To address this gap, the authors proposed an untested hypothesis: Ecosystems were dominated by eukaryotic stem-groups that lacked a complete sterol biosynthetic pathway but possessed the eukaryotic body form. In other words, the eukaryotic fossils found during the period when the signature eukaryotic lipids were undetectable might represent a type of stem-eukaryote. They exhibited a eukaryotic body type but did not yet produce these distinctive lipids.
To pursue this hypothesis, the ANU researchers revisited a 30-year-old concept first suggested by Nobel laureate Konrad Bloch. Along the metabolic pathway that creates crown sterol molecules, eukaryotes form a number of intermediate compounds. Bloch thought these intermediates (“protosteroids”) might have been the final lipids produced by ancient organisms. The ANU scientists proposed the same.
Using advanced techniques unavailable in Bloch’s time, the ANU team began searching for these protosteroids. They found that the protosteroids were ubiquitous, showing up in rock samples from ecosystems around the world, the oldest of which was 1.64 billion years old. Due to their unique lipid profile, the scientists named the organisms “protosterol biota.” While their exact size remains uncertain, the scientists speculate that they may have acted as the world’s earliest predators, possibly hunting bacteria.
Crown eukaryotes vs. protosterol biota
The discovery of protosterol biota allowed the researchers to put forth a theory describing the fate of eukaryotic life between 1.6 billion and 800 million years ago — that is, the time in between LECA’s appearance and the first period when scientists have evidence that eukaryotic life thrived. As it turns out, the Earth between 1.6 billion and 800 million years ago was a less hospitable place for crown eukaryotes.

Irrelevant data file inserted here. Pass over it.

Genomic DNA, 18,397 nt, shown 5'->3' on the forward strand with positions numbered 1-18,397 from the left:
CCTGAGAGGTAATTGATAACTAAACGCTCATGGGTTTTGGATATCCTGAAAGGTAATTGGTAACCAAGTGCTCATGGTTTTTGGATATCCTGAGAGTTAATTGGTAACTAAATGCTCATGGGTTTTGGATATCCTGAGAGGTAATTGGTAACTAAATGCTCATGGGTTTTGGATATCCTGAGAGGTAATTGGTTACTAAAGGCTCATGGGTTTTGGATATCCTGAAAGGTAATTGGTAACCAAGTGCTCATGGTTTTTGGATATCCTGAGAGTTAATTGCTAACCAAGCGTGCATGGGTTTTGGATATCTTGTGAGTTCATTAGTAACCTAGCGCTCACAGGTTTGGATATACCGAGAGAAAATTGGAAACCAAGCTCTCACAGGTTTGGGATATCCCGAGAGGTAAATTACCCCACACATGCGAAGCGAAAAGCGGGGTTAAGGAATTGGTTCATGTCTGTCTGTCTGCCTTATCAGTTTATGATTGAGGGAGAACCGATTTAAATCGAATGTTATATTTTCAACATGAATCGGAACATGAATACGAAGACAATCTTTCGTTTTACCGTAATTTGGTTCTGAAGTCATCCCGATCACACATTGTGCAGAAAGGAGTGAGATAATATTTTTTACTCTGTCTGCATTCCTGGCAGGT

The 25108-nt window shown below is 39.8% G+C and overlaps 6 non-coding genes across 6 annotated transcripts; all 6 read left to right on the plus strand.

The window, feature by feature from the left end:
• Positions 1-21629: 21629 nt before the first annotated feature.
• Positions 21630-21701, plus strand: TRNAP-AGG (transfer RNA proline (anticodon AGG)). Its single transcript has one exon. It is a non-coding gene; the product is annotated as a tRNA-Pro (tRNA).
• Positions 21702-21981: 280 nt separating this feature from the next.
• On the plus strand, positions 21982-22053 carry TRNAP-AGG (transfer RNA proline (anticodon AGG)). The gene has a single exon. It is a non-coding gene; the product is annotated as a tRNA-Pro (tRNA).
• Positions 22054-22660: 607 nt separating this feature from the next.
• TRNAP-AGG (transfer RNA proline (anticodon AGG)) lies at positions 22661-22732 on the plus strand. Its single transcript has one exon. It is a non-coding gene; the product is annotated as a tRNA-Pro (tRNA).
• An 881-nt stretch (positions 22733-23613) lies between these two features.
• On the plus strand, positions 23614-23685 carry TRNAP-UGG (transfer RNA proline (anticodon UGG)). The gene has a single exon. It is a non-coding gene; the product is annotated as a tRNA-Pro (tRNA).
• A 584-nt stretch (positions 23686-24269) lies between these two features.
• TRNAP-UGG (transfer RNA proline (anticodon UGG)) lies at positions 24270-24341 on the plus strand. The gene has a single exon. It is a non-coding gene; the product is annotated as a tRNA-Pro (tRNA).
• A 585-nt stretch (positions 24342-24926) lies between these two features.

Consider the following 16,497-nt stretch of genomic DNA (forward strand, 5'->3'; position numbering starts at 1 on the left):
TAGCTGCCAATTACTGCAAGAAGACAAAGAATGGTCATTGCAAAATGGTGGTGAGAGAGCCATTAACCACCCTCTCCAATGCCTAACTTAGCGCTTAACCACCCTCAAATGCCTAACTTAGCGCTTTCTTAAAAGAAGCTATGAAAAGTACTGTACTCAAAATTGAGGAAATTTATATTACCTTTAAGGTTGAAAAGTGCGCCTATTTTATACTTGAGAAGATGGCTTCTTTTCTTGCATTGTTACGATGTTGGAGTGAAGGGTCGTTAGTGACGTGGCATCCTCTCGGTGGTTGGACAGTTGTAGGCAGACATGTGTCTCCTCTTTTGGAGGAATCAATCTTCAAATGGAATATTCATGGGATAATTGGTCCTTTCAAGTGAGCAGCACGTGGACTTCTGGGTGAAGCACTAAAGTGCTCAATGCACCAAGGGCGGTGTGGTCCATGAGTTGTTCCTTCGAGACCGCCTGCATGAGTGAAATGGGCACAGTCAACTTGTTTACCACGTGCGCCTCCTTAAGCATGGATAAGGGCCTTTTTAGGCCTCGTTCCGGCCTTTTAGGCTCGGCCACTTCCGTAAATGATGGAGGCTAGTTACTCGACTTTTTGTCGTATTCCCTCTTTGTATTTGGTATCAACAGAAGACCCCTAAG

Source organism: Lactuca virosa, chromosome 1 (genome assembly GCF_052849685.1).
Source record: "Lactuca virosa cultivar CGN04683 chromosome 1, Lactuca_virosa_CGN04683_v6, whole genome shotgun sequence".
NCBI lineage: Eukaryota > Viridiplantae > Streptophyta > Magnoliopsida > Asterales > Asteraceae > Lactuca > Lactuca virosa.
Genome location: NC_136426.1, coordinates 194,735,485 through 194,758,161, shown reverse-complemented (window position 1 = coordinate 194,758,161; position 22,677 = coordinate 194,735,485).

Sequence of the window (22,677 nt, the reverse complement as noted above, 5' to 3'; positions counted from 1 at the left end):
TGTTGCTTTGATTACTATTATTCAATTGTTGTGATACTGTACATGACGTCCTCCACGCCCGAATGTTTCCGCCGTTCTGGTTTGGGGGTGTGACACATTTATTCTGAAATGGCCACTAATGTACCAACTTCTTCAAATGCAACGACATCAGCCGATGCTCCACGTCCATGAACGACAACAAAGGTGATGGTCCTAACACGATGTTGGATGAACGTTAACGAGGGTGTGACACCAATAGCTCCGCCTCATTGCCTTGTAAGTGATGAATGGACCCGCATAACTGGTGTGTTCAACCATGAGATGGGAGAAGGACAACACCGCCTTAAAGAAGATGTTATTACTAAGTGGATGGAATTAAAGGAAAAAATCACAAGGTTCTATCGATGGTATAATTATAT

Eukaryotic lipid demand is metabolically expensive and requires a lot of oxygen. But crown sterols are useful molecules, as they protect cells against dehydration and make them more tolerant to extreme cold and heat. Therefore, on the Earth of 1.6 billion years ago, crown eukaryotes were well positioned to occupy environments characterized by frequent dehydration and rehydration, elevated UV radiation, and daily temperature swings. However, these environments do not preserve the types of signals that researchers have been looking for, fossilized or otherwise, and this might explain the mysterious lack of eukaryotes in the biological record.
While crown eukaryotes were doing well on land, they were much less suited to thrive in the oceans. Anoxic surface waters and low atmospheric oxygen levels posed challenges for these oxygen-hungry organisms. Protosterol biota, on the other hand, thrived in oxygen-deprived oceans thanks to their less metabolically demanding biosynthetic pathways. However, protosterols did not equip them to inhabit extreme environments like the crown group eukaryotes.
This dichotomy led to a parallel existence spanning several hundred million years, with crown eukaryotes found mainly on land and protosterol biota mainly in the oceans.
Fast-forward to the Tonian period (1 billion to 720 million years ago), when atmospheric oxygen levels rose and nutrient supply to the oceans increased. With oxygen to spare, crown eukaryotes were no longer confined to Earth’s most extreme environments. They ventured into the oceans and slowly began to outcompete their protosterol-bearing ancestors. Extreme weather events like glaciations and intense global heat further highlighted the advantages of the crown eukaryotes while dooming the suddenly maladapted protosterol biota.
With Earth finally more hospitable to crown eukaryotes, they began to expand, and this is about the time the molecular and fossil evidence begin to coincide. LECA’s crown eukaryotic descendants went on to become the most modern and intricate life forms, including humans. The authors characterized this period as “one of the most profound ecological transitions in the evolution of complex life.”